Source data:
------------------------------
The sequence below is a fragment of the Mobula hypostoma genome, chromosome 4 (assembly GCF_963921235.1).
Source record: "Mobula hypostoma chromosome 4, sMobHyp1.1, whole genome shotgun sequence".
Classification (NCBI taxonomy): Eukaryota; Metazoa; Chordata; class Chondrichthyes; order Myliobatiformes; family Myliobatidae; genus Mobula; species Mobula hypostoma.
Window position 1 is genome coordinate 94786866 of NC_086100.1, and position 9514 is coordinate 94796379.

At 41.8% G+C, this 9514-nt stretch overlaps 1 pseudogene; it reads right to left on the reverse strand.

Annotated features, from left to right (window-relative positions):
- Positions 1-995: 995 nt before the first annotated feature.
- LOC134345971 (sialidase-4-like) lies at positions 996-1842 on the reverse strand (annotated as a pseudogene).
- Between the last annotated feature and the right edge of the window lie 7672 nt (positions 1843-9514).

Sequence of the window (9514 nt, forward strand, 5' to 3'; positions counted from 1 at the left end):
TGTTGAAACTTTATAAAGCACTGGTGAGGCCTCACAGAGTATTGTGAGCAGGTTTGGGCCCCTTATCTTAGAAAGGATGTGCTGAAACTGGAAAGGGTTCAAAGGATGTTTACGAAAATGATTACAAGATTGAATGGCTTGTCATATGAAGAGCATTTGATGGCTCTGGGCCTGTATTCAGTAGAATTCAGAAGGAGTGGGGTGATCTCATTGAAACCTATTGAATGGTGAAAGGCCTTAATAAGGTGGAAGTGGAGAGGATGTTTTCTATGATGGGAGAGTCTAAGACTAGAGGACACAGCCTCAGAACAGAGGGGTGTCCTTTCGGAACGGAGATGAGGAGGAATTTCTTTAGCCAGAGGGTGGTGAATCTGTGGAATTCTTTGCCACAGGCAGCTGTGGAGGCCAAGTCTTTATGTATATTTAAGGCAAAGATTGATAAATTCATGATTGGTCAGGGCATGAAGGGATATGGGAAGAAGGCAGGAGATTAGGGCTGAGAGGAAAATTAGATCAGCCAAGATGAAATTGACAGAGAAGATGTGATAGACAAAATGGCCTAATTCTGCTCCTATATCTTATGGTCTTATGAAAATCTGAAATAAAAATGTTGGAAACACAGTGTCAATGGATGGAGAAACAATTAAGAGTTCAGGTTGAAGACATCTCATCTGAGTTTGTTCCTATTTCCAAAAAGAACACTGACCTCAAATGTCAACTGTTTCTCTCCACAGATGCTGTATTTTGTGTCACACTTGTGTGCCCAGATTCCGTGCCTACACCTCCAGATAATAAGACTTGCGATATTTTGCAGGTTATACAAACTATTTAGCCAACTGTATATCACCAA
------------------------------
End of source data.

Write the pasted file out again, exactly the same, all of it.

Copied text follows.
The sequence below is a fragment of the Mobula hypostoma genome, chromosome 4 (assembly GCF_963921235.1).
Source record: "Mobula hypostoma chromosome 4, sMobHyp1.1, whole genome shotgun sequence".
Classification (NCBI taxonomy): Eukaryota; Metazoa; Chordata; class Chondrichthyes; order Myliobatiformes; family Myliobatidae; genus Mobula; species Mobula hypostoma.
Window position 1 is genome coordinate 94786866 of NC_086100.1, and position 9514 is coordinate 94796379.

At 41.8% G+C, this 9514-nt stretch overlaps 1 pseudogene; it reads right to left on the reverse strand.

Annotated features, from left to right (window-relative positions):
- Positions 1-995: 995 nt before the first annotated feature.
- LOC134345971 (sialidase-4-like) lies at positions 996-1842 on the reverse strand (annotated as a pseudogene).
- Between the last annotated feature and the right edge of the window lie 7672 nt (positions 1843-9514).

Sequence of the window (9514 nt, forward strand, 5' to 3'; positions counted from 1 at the left end):
TGTTGAAACTTTATAAAGCACTGGTGAGGCCTCACAGAGTATTGTGAGCAGGTTTGGGCCCCTTATCTTAGAAAGGATGTGCTGAAACTGGAAAGGGTTCAAAGGATGTTTACGAAAATGATTACAAGATTGAATGGCTTGTCATATGAAGAGCATTTGATGGCTCTGGGCCTGTATTCAGTAGAATTCAGAAGGAGTGGGGTGATCTCATTGAAACCTATTGAATGGTGAAAGGCCTTAATAAGGTGGAAGTGGAGAGGATGTTTTCTATGATGGGAGAGTCTAAGACTAGAGGACACAGCCTCAGAACAGAGGGGTGTCCTTTCGGAACGGAGATGAGGAGGAATTTCTTTAGCCAGAGGGTGGTGAATCTGTGGAATTCTTTGCCACAGGCAGCTGTGGAGGCCAAGTCTTTATGTATATTTAAGGCAAAGATTGATAAATTCATGATTGGTCAGGGCATGAAGGGATATGGGAAGAAGGCAGGAGATTAGGGCTGAGAGGAAAATTAGATCAGCCAAGATGAAATTGACAGAGAAGATGTGATAGACAAAATGGCCTAATTCTGCTCCTATATCTTATGGTCTTATGAAAATCTGAAATAAAAATGTTGGAAACACAGTGTCAATGGATGGAGAAACAATTAAGAGTTCAGGTTGAAGACATCTCATCTGAGTTTGTTCCTATTTCCAAAAAGAACACTGACCTCAAATGTCAACTGTTTCTCTCCACAGATGCTGTATTTTGTGTCACACTTGTGTGCCCAGATTCCGTGCCTACACCTCCAGATAATAAGACTTGCGATATTTTGCAGGTTATACAAACTATTTAGCCAACTGTATATCACCAA